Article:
The poorly handled Anthony Bass situation in Toronto underscores the divide between corporate Pride and the needs of the needs of queer communities.
On May 29, Bass shared an Instagram reel from a Christian fascist account calling for the boycott of Bud Light and Target, while referencing 2SLGBTQ+ folks as evil and demonic. It's the type of fascist online content that has become all too familiar to queer folks, and serves as an example of the explicit hatred Bass' character witness Tomi Lahren frequently espouses.
The following day, Bass attempted an apology of sorts, while promising "I'll make this quick." His 33-second statement emphasized his conversations with his teammates and acknowledged that he was going to access the Blue Jays resources to learn. It's hard to qualify his extremely brief media availability as an apology to queer communities – the communities he actually harmed – when he was unable to name his victims, instead referring to LGBTQ folks as the "Pride community."
Perhaps it's fitting then, that Bass met with Pride Toronto director, Sherwin Modeste, as part of his learning on June 6. It was, after all, the "Pride community" he apologized to and the "Pride community" he kept referring to in an interview with the Canadian Press and Sportsnet on June 8. In this second attempt at publicly rehabilitating his image, he never referred to the 2SLGBTQ+ community specifically nor does he mention any queer people by name. Even after spending an hour talking to Modeste, Bass used Christian fascist dog whistles in describing the coming out process as a "decision":
Modeste explained to him "how a lot of people obviously are very uncomfortable coming out and making that big decision in their lives and how many people end up taking their lives because of that if they don't have that support group to help them feel comfortable," said Bass. "It definitely made me think back about my post. Obviously, being a public figure, it might not go over well with someone that's trying to feel comfortable in making a decision for their life. For that reason, I definitely apologize not only to Sherwin, but also knowing that I could have kept those thoughts and feelings to myself, not knowing that it's a very difficult decision for a lot of people to come out."
None of Bass' behavior to this point is in any way surprising, based on the content he has repeatedly shared on social media. His transgression was not one of ignorance and could not be fixed with learning and "resources", or through a meeting with someone like Modeste. His second attempt at changing the subject is surely a result of his hostile reception by Blue Jay fans on May 30, who booed him throughout his relief appearance.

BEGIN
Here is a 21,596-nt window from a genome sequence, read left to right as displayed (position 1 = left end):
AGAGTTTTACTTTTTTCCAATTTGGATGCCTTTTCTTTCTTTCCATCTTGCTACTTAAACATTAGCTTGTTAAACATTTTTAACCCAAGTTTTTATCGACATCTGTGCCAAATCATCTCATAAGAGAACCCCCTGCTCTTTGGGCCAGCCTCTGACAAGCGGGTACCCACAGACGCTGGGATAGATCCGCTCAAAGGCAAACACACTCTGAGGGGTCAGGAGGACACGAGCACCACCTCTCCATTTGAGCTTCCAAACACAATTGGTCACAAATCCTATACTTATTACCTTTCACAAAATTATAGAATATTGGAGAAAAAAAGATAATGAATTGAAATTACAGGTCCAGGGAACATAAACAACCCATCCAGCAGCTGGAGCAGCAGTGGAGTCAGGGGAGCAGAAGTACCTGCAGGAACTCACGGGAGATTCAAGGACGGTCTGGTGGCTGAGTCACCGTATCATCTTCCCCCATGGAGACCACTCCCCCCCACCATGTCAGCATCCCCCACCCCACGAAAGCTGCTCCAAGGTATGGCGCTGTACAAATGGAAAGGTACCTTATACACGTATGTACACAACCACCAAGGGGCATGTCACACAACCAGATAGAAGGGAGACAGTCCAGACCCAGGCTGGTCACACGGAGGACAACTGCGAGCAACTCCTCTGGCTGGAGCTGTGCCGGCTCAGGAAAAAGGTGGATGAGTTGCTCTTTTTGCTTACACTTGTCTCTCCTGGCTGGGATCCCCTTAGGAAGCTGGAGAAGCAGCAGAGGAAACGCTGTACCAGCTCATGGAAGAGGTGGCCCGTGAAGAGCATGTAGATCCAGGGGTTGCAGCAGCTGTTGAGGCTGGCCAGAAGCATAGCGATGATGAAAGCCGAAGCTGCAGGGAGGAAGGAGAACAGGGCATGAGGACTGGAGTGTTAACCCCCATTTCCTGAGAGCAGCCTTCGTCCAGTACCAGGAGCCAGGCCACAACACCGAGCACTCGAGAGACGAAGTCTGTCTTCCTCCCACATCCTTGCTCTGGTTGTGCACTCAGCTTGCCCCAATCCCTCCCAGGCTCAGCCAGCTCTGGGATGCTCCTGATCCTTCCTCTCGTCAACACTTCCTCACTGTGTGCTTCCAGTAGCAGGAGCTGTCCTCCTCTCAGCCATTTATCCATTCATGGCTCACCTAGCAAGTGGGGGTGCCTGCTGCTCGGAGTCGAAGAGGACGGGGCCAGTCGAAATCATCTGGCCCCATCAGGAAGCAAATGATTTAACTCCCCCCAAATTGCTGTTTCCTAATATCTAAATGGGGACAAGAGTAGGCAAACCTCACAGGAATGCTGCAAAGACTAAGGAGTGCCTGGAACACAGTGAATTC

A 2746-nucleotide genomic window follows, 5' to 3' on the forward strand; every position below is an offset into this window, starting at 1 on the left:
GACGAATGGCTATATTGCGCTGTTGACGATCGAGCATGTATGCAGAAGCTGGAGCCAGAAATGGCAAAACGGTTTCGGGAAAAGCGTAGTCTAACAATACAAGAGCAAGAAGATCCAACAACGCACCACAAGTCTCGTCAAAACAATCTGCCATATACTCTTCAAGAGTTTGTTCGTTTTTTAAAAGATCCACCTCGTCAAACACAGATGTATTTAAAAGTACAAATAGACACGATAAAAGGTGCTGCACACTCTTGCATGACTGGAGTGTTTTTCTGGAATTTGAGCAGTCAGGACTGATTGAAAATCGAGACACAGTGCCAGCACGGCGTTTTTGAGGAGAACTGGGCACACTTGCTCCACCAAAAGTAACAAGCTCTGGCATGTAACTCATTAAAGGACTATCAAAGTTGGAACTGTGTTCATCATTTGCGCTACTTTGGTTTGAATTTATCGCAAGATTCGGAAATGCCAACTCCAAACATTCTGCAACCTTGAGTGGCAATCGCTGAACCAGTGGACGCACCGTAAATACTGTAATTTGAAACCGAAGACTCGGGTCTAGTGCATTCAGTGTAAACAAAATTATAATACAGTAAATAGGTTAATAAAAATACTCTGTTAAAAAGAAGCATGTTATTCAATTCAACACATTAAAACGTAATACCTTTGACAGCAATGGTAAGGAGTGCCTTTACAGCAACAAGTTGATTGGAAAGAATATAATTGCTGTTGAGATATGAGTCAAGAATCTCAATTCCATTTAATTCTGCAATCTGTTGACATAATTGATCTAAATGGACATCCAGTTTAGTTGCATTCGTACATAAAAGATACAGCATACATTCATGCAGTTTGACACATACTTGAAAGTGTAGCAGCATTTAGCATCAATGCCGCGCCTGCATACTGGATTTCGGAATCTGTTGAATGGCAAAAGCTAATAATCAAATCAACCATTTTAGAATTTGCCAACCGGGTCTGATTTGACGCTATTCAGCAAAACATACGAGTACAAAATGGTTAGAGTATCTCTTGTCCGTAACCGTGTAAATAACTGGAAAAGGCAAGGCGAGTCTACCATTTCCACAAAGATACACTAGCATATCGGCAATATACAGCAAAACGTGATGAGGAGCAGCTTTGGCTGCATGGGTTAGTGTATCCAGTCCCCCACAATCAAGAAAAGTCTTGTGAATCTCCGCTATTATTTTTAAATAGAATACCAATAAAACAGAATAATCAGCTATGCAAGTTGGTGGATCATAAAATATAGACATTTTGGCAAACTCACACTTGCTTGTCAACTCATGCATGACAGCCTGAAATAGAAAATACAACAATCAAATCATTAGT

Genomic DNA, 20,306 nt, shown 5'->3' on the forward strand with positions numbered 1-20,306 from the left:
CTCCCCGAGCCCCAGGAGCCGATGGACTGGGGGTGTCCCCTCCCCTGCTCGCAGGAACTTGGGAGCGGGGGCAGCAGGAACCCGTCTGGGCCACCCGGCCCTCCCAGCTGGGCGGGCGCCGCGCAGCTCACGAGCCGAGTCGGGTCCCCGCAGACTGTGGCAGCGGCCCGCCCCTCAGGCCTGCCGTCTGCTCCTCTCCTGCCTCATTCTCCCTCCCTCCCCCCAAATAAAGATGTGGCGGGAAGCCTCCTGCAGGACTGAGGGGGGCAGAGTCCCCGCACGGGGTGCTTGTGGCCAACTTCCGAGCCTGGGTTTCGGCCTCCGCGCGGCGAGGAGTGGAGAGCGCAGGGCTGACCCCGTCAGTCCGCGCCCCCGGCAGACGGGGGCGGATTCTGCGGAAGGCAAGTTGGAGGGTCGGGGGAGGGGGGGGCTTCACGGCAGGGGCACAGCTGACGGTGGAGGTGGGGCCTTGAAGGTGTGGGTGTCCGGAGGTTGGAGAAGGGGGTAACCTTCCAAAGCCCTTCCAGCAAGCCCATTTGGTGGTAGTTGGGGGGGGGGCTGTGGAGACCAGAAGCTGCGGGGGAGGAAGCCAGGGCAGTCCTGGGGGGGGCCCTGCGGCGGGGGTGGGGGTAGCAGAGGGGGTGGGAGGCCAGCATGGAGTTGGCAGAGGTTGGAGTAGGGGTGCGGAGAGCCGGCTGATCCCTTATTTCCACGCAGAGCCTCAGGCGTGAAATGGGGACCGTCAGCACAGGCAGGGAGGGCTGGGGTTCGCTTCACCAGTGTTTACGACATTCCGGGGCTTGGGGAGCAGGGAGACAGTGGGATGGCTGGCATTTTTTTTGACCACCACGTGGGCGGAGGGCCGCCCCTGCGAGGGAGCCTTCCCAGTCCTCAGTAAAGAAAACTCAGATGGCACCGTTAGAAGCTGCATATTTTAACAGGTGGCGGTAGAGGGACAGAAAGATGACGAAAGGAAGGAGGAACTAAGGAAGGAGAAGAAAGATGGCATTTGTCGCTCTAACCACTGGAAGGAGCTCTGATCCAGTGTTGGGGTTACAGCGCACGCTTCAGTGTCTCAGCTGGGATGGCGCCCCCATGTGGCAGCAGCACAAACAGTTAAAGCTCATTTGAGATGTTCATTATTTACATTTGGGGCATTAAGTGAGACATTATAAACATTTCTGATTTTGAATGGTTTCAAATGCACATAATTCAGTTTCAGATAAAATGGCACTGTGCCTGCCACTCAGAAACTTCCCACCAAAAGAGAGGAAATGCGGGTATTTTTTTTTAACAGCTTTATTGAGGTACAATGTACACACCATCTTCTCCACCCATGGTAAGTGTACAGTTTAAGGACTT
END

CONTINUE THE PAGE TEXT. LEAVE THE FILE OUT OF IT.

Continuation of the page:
Many have wondered why the Blue Jays would spend so much energy supporting Bass, one of the team's worst relievers. The realist in me believes Bass probably isn't alone in his views in the Jays' dugout and supporting Bass has more to do with supporting better players who are smart enough not to be so open about their bigotry.
But the question also reveals something about Bass' actions. Surely, he's attempting to save his major league career. The pitcher was already on thin ice with Jays fans after social posts earlier in the season and the May 30 reception made clear to the player – if not the organization – that public opinion was not on his side. Bass has repeatedly confirmed that the post expressed beliefs he shared. He also knows what his stats are and he heard the boos loud and clear. His pathetic apology attempts are about his job, not queer communities.
Bass' June 8 interview was widely panned by fans, so much so that when the Jays teased a mid-day announcement, many openly speculated it was to release Bass. The team's actual announcement read like a headline from the Canadian satirical magazine The Beaverton. Ahead of the Jays' Pride weekend, an event they've been promoting for weeks, the club announced Bass would catch the ceremonial first pitch, thrown by leZlie Lee Kam, a 2SLGBTQI+awareness consultant and workshop facilitator who works primarily with seniors and elders in the community.
It's a completely avoidable blunder from an organization that isn't that far removed from pushing Kevin Pillar's redemption on its queer fanbase. In giving Bass this moment, ostensibly as a sign of his repentance and growth, the team has made its Pride weekend about Bass. That it comes at the recommendation of Modeste might seem surprising. But Pride Toronto is increasingly divorced from the needs of the city's queer population. From funding controversies to its damaging relationship with Toronto's police force, Pride Toronto resembles the other institutional players in the city, who have blatantly left behind the citizens they ostensibly serve.
The Bass ceremonial first pitch is an attempt at the perfect marriage: for a team looking to host a Pride weekend that appeases "all sides"; for a queer organization that values corporate partnership above all else; and for their shared corporate sponsor, TD Bank, to not have to choose between the team and one of the world's biggest Pride celebrations.
This isn't about queer people. We haven't been meaningfully considered by any of the parties involved. On Friday night, Bass hopes he can catch the ceremonial first pitch and with it "keep doing my job and hopefully in time things will get better."
Here's hoping the Blue Jays faithful make that impossible.
(Photo: Kyle Hinkson/Unsplash)